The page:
Jacob Gaón was a Jewish Basque tax collector, (born in Vitoria, died in Tolosa, 1463).
The Gaóns were a Jewish family in Vitoria, Álava, today in the autonomous community of the Basque Country, Spain. In the 15th century, several of them collected taxes for the kings of Castile.
In 1463, Jacob Gaón went to the province of Guipúzcoa and reclaimed a tax called pedido to the inhabitants of the villa of Tolosa. They refused, arguing they had an exemption from paying these tributes, according to fueros and laws passed by the previous kings. Gaón menaced them, and several Tolosans killed him, cut his head off and hung it up on the top of a pillory, as a punishment for having put Tolosa up on the top of his tax collection list. When king Henry IV of Castile knew his collector had been killed, he headed to Tolosa, in order to avenge his death. The king ordered the demolition of the house in which the crime had taken place, but the killers had escaped out of town. The Guipúzcoan local authorities applied to the king, explaining Tolosans' reasons and begging pardon for them. Eventually, Henry IV acknowledged that Tolosans were exempted from this contribution and pardoned them.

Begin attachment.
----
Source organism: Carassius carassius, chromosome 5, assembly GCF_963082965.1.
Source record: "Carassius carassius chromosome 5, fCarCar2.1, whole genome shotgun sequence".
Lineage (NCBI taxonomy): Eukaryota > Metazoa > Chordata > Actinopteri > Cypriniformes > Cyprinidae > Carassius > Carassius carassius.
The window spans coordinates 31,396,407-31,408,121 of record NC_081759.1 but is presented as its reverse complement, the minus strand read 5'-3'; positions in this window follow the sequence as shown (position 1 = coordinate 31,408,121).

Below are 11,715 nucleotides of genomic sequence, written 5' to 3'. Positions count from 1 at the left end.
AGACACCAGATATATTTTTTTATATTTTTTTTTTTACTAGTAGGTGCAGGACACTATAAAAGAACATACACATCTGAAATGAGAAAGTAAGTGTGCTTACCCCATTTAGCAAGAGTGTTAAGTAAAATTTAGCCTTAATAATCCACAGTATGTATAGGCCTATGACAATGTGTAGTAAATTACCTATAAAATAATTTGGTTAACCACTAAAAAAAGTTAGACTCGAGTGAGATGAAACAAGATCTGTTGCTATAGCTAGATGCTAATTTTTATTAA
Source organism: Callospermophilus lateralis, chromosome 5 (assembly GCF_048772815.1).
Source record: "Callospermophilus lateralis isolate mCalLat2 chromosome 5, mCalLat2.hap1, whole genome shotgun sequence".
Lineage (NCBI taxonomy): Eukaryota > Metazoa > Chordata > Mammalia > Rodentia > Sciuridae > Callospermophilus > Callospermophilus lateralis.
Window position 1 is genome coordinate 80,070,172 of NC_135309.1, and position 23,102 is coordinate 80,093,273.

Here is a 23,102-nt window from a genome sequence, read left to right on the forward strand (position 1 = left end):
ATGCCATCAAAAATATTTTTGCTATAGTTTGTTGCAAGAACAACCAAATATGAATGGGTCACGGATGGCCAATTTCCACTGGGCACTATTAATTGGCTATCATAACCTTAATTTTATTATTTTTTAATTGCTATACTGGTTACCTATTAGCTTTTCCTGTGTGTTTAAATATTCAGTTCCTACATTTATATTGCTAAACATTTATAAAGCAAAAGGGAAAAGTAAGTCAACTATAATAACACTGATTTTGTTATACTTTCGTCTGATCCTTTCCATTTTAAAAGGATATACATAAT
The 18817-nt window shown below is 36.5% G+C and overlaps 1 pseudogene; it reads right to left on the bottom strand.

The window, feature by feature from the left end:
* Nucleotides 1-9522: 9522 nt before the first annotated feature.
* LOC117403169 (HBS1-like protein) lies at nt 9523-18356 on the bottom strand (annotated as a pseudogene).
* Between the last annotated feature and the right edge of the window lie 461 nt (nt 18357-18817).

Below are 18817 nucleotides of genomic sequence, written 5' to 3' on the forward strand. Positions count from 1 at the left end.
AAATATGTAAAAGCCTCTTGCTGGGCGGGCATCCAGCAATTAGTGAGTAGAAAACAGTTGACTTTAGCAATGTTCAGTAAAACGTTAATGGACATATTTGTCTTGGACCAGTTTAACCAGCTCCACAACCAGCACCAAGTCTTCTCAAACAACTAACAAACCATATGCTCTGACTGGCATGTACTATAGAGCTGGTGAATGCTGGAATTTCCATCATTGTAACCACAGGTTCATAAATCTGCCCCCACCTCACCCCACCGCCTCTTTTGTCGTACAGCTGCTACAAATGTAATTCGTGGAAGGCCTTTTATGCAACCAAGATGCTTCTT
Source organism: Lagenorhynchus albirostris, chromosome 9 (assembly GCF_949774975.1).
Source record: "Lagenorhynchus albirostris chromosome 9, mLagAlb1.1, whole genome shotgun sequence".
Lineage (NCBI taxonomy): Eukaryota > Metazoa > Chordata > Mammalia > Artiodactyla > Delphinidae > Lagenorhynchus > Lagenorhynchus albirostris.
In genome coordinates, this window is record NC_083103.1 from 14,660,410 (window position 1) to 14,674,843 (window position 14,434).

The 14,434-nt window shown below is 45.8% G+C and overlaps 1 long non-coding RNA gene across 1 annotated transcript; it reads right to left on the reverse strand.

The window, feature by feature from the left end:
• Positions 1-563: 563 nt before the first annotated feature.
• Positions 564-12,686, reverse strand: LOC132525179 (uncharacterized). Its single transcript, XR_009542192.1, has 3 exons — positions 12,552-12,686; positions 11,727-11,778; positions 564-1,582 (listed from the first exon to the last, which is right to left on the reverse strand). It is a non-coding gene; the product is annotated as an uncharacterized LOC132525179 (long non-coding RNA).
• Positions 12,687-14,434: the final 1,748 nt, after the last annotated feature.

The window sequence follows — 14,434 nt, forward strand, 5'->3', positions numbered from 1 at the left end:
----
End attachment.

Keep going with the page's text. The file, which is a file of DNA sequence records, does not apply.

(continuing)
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Famous quotes containing the word jacob:
“I was not unemployed in my profession by the late John Jacob Astor; a name which, I admit, I love to repeat, for it hath a rounded and orbicular sound to it, and rings like unto bullion.”
—Herman Melville (18191891)